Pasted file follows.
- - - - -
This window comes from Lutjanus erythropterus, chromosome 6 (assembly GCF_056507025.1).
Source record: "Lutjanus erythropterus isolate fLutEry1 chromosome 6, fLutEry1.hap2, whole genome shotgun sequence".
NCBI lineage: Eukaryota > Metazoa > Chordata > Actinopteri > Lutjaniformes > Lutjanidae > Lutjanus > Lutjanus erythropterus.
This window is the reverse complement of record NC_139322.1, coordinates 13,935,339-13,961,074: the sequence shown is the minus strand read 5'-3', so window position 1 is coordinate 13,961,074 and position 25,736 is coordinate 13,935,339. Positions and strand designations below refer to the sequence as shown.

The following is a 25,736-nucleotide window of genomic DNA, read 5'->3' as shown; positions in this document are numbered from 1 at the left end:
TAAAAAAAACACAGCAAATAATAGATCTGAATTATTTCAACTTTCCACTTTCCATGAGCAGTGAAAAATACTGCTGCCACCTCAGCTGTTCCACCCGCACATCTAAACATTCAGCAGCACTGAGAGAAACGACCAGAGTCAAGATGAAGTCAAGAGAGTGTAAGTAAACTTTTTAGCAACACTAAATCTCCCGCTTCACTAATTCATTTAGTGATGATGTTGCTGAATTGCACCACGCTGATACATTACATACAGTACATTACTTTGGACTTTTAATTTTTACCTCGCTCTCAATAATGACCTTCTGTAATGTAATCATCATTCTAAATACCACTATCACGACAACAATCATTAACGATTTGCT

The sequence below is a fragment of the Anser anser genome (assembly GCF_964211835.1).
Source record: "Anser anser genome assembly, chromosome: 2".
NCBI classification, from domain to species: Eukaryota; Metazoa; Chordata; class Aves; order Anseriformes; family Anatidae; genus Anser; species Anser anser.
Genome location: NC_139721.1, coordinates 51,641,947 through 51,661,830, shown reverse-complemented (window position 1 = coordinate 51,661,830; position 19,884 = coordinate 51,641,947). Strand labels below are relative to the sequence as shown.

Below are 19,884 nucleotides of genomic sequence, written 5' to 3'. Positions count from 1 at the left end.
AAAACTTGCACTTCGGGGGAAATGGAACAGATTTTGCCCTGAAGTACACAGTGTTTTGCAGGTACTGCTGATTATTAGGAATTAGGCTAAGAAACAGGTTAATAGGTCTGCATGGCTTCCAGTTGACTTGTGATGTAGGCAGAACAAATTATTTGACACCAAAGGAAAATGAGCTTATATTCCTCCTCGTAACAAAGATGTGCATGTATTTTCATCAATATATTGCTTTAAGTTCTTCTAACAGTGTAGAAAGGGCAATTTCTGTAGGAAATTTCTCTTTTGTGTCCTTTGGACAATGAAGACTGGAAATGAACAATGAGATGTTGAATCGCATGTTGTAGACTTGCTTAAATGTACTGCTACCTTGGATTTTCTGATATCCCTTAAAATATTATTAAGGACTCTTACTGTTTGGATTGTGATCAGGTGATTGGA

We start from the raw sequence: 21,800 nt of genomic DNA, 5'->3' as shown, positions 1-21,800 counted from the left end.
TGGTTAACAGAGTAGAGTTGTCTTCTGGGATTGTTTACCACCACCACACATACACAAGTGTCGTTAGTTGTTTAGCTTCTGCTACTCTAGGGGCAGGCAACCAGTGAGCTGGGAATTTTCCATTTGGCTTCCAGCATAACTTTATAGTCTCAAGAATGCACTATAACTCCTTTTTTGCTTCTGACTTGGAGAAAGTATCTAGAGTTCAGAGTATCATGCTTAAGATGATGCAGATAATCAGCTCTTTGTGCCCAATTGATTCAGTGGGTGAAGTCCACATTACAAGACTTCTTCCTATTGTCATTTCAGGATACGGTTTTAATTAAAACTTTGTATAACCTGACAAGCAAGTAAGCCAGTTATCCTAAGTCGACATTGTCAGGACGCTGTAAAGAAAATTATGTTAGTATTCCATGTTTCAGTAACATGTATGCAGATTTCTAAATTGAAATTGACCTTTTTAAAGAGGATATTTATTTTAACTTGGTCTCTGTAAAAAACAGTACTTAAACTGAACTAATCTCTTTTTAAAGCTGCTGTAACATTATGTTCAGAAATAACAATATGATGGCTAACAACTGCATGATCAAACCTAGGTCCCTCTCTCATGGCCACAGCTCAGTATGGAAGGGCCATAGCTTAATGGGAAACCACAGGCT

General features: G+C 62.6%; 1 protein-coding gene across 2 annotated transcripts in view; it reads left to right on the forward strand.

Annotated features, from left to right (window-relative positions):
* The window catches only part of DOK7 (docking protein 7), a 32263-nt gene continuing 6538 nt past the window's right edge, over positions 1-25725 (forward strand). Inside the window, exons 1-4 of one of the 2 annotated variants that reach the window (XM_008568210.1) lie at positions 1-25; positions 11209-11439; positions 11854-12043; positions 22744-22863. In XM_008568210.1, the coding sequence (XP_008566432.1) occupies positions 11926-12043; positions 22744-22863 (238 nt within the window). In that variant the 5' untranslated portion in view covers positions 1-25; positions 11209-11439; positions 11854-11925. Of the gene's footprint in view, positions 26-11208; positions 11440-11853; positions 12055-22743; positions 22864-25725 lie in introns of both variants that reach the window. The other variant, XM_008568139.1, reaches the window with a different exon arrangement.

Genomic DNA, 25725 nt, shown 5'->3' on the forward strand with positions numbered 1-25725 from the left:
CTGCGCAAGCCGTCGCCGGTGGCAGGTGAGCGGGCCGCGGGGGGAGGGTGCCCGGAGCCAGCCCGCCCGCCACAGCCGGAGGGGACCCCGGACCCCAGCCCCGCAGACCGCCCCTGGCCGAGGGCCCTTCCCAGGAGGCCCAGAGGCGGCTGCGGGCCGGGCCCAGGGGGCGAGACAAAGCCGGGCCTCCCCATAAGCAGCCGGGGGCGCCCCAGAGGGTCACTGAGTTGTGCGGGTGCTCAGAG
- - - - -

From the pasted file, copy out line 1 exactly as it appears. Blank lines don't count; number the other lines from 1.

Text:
This window comes from Lutjanus erythropterus, chromosome 6 (assembly GCF_056507025.1).